Did you hear about the Morgans?
2009, Sarah Jessica Parker
Don’t bother with my life, I’m tiresome,
I’d interfere with your crops,
I’d roll my eyes at refrigerators that run red with meat
like canals and like the streets of far away places and castes
you read about in English class.
Summer’s a green and brown patched snow hill waiting to happen;
These unsuspecting tiles and images are common species
of the West.
Simple people raise chickens and become frustrated;
again birds are watched and studied,
wings are here again in buckets—
these simple folk shun the speed of desperate New York
and plain-spoke tan faces like Mary Steenburgen won’t mask
the watchful man knew this. I stay away from him because
he knows where to separate the meat from the bones,
and he knows the diligent thud of an axe,
he knows the contours of a deep Western hat.
The watchful man’s long face knows the secrets in the muscular pulp
and has seen the sinews run dry of blood, he’s seen them ghost white.
Oh, faces in rural slots,
eyes peering through decaying barnwood,
Run, always run.
Run from the city, wait in the car while I ask my parents to help us pay for a U-Haul from New York to Iowa.
That first day of Spring
I feel my innards swell like (Mid) Western wood
as it goes cold to hot to cold again.
Fear is the new lexicon of marriage, first and foremost
because that must be why we aren’t married, it must
explain late nights Mary Steenburgen’s earnest countenance, shaky voice
and continued roles.
The watchful man sees movies like scrolls late into the night.
You know it’s always been like this.
This true heart, caged, will always fall in love.
Brown mesas cut into tan after tan again,
and I’m not sure what for. Love, maybe.
2009, Anne Hathaway and Kate Hudson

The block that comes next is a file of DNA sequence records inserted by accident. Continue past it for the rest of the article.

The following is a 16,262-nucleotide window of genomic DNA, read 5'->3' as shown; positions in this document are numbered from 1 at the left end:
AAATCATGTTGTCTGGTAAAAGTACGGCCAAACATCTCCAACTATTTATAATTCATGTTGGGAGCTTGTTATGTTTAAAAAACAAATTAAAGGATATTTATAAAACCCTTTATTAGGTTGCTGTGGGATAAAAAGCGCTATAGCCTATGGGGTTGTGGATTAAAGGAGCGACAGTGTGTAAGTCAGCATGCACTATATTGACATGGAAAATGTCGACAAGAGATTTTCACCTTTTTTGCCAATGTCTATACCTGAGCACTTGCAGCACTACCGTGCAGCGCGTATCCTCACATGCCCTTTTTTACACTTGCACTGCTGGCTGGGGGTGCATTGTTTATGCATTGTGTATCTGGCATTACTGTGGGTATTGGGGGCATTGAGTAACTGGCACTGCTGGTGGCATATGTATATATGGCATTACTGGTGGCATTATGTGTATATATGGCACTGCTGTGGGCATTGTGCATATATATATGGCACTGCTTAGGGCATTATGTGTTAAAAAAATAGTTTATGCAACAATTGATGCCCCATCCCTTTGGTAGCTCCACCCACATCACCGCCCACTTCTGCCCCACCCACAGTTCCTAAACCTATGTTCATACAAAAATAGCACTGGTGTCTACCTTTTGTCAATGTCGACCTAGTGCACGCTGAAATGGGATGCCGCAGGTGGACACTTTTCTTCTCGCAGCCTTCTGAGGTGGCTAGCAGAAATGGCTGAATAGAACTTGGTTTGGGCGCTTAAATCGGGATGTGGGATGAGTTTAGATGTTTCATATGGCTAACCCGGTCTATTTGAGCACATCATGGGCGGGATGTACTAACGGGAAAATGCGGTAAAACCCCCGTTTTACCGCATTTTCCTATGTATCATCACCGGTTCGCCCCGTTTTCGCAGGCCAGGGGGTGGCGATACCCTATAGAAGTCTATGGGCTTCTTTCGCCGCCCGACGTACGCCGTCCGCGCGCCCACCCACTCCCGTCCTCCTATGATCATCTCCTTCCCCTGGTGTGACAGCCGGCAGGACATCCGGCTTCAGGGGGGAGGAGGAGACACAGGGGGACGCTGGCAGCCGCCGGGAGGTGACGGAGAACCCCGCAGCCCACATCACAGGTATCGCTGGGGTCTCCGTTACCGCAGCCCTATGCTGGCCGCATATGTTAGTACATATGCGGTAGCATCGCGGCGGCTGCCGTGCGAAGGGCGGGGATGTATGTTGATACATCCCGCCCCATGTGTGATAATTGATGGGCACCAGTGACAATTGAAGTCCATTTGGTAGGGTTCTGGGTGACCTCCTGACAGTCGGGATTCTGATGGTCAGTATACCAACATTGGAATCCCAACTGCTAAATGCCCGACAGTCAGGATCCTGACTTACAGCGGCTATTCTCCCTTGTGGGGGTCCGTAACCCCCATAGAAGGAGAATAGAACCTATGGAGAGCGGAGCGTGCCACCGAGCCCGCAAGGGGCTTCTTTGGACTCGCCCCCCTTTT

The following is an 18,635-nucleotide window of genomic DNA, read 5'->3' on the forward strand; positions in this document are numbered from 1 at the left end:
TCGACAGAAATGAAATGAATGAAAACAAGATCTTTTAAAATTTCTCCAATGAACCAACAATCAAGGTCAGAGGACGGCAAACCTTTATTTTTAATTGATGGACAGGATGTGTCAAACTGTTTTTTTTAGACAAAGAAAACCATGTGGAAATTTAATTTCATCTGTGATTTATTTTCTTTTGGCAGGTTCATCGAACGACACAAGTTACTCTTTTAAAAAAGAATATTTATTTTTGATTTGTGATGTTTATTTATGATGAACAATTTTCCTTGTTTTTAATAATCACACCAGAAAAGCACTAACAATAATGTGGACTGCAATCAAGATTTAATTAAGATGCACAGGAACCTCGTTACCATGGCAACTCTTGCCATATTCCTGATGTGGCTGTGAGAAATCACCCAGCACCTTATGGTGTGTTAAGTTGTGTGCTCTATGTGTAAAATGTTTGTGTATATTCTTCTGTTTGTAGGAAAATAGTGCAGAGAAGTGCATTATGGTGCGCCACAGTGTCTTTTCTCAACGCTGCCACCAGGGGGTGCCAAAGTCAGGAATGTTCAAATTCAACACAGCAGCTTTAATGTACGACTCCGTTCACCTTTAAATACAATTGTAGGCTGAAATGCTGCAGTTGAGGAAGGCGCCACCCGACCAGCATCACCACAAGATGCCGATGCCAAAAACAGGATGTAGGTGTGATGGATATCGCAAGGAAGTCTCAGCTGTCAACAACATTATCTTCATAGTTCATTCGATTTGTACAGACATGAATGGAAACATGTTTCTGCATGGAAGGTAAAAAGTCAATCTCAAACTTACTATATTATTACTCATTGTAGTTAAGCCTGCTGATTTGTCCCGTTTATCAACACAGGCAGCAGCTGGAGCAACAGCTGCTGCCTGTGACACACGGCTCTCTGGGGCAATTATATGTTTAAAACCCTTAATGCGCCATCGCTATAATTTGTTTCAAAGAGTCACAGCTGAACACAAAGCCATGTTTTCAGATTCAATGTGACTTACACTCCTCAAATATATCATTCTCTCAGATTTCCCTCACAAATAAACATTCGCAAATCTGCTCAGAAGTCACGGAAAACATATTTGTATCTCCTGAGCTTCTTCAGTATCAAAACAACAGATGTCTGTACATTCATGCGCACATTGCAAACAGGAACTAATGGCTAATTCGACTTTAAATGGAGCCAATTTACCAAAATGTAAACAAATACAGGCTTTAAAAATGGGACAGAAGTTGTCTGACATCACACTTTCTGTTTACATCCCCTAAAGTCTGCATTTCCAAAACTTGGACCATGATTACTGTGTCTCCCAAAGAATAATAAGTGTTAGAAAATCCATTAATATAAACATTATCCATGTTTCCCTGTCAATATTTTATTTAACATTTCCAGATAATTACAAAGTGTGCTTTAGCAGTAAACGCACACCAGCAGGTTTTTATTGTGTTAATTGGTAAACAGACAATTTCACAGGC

What you want are simple things. But someone else complicates them. And we live to reach the apex. Skin has a silk sheen. Hair has long wiry run like stockyards. Stockings keep the bad skin from getting out. Running, running. Your makeup. Your mannequin. And we all feel like this but someone needs to say it. But we all are running into another café. Into another beehive catacomb salon. Our mothers were nails and machines affixed to tables. And eyes are layered upon like historic buildings caked in mortar. And actress is a secondary term and empowerment is an almost-as-high platform for the secondary. Follow your friends past sleepy men, as if working, in a long line. Everyone is just a snippet away from vomiting. Here it comes again. That cute toy dog is chained to a fence outside a busy restaurant. And we all go to the bachelorette party and everyone has a moment. And everyone’s cocktails are bright. And you rip an outfit and there are dozens more. Diamonds, chocolates, fruit baskets, piles of sheen-waxed flowers are melting supports of falling architecture. Moments like pink tiny presents in black lace bows, like eggshell white bags with silver letters. For the guests. Welcome, welcome. The room is fortunate with white. Friends by proximity, red fingernail sized snacks on trays. Women like spider webs, their brown hair in careful trusses. Their chatter and when they do they put their hands on their chests and look as if they’ll say “I know” at every moment. They are all waiting for their moment and the hallway is narrowing. Their eyes warm from the pressure. Beauty is an adjective, noun, and verb. But what it really is runs like blood into drains in the floors of the abattoirs. Purchase it prepackaged and you won’t know. And the man who caged it works a job in finance and has pattern baldness. His eyes look ahead and if he had a thought balloon what would be in it would be what he was looking at. And he looks sitting in his unfurled tux and says you are beautiful slowly but steadily. And he is thinking that and for a minute it’s like your arm has slipped through the bars of a cage and you feel inside from the outside. Here come the blades, quick, a wobbling mirage. That is what grateful means. And New York, it’s been such a journey. Smiling Hispanic limo drivers, black assistants with PDAs and sass. We all learn together and swirl like think, warm fluid down tiled floors with drains. I’m about to scream. People learn to protect themselves in this place where architecture is the heel of a high heel. Always almost as high as the highest but getting closer. Please don’t do this. Your best friend became your worst enemy for the same reasons she was your friend. And Candice Bergan’s in it and she pauses a lot. She’d bind the feet of concubines if she wasn’t an actress. And you turn your head with your eyes closed and this is a moment. Now it’s your time. And you shift in your chair. And it’s funny to prepare for war. And strike your sister when she doesn’t expect it. And there’s nothing there. Call this the female war. I don’t know why I am so afraid all the time anymore. And you were kept because you were wild.